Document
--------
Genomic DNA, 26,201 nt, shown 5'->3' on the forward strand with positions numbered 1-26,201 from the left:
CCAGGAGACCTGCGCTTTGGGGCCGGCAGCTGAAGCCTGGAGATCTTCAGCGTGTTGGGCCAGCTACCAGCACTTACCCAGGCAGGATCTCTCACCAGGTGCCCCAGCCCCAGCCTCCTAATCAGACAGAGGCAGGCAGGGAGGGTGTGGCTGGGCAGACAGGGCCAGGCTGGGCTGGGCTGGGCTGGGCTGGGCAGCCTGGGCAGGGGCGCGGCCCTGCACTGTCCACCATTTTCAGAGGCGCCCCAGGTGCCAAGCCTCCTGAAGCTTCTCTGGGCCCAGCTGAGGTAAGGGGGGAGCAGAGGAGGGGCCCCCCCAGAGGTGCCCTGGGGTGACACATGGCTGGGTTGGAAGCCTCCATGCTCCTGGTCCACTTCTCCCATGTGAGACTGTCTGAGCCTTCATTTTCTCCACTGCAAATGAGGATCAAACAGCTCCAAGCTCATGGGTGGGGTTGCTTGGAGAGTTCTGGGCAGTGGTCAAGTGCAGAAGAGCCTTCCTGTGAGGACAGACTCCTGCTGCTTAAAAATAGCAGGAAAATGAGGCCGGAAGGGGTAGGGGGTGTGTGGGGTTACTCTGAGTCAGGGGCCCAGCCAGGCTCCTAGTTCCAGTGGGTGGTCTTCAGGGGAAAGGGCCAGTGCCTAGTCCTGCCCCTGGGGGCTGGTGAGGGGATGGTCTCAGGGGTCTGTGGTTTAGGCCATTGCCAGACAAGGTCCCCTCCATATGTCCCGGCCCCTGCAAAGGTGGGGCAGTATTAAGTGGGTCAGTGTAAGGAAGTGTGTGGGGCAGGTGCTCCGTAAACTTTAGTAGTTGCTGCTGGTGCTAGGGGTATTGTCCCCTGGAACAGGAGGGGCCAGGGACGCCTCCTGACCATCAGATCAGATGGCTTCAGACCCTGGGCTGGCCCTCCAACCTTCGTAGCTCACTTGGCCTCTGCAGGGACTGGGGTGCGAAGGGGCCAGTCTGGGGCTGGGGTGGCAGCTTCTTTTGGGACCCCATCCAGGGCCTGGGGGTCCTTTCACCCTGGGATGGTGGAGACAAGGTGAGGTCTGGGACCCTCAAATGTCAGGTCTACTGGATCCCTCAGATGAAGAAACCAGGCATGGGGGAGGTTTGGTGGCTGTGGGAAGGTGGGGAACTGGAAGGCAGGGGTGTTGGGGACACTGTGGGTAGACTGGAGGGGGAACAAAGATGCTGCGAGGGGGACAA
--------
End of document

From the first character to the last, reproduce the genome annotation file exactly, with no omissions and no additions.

Genomic DNA, 26,201 nt, shown 5'->3' on the forward strand with positions numbered 1-26,201 from the left:
CCAGGAGACCTGCGCTTTGGGGCCGGCAGCTGAAGCCTGGAGATCTTCAGCGTGTTGGGCCAGCTACCAGCACTTACCCAGGCAGGATCTCTCACCAGGTGCCCCAGCCCCAGCCTCCTAATCAGACAGAGGCAGGCAGGGAGGGTGTGGCTGGGCAGACAGGGCCAGGCTGGGCTGGGCTGGGCTGGGCTGGGCAGCCTGGGCAGGGGCGCGGCCCTGCACTGTCCACCATTTTCAGAGGCGCCCCAGGTGCCAAGCCTCCTGAAGCTTCTCTGGGCCCAGCTGAGGTAAGGGGGGAGCAGAGGAGGGGCCCCCCCAGAGGTGCCCTGGGGTGACACATGGCTGGGTTGGAAGCCTCCATGCTCCTGGTCCACTTCTCCCATGTGAGACTGTCTGAGCCTTCATTTTCTCCACTGCAAATGAGGATCAAACAGCTCCAAGCTCATGGGTGGGGTTGCTTGGAGAGTTCTGGGCAGTGGTCAAGTGCAGAAGAGCCTTCCTGTGAGGACAGACTCCTGCTGCTTAAAAATAGCAGGAAAATGAGGCCGGAAGGGGTAGGGGGTGTGTGGGGTTACTCTGAGTCAGGGGCCCAGCCAGGCTCCTAGTTCCAGTGGGTGGTCTTCAGGGGAAAGGGCCAGTGCCTAGTCCTGCCCCTGGGGGCTGGTGAGGGGATGGTCTCAGGGGTCTGTGGTTTAGGCCATTGCCAGACAAGGTCCCCTCCATATGTCCCGGCCCCTGCAAAGGTGGGGCAGTATTAAGTGGGTCAGTGTAAGGAAGTGTGTGGGGCAGGTGCTCCGTAAACTTTAGTAGTTGCTGCTGGTGCTAGGGGTATTGTCCCCTGGAACAGGAGGGGCCAGGGACGCCTCCTGACCATCAGATCAGATGGCTTCAGACCCTGGGCTGGCCCTCCAACCTTCGTAGCTCACTTGGCCTCTGCAGGGACTGGGGTGCGAAGGGGCCAGTCTGGGGCTGGGGTGGCAGCTTCTTTTGGGACCCCATCCAGGGCCTGGGGGTCCTTTCACCCTGGGATGGTGGAGACAAGGTGAGGTCTGGGACCCTCAAATGTCAGGTCTACTGGATCCCTCAGATGAAGAAACCAGGCATGGGGGAGGTTTGGTGGCTGTGGGAAGGTGGGGAACTGGAAGGCAGGGGTGTTGGGGACACTGTGGGTAGACTGGAGGGGGAACAAAGATGCTGCGAGGGGGACAA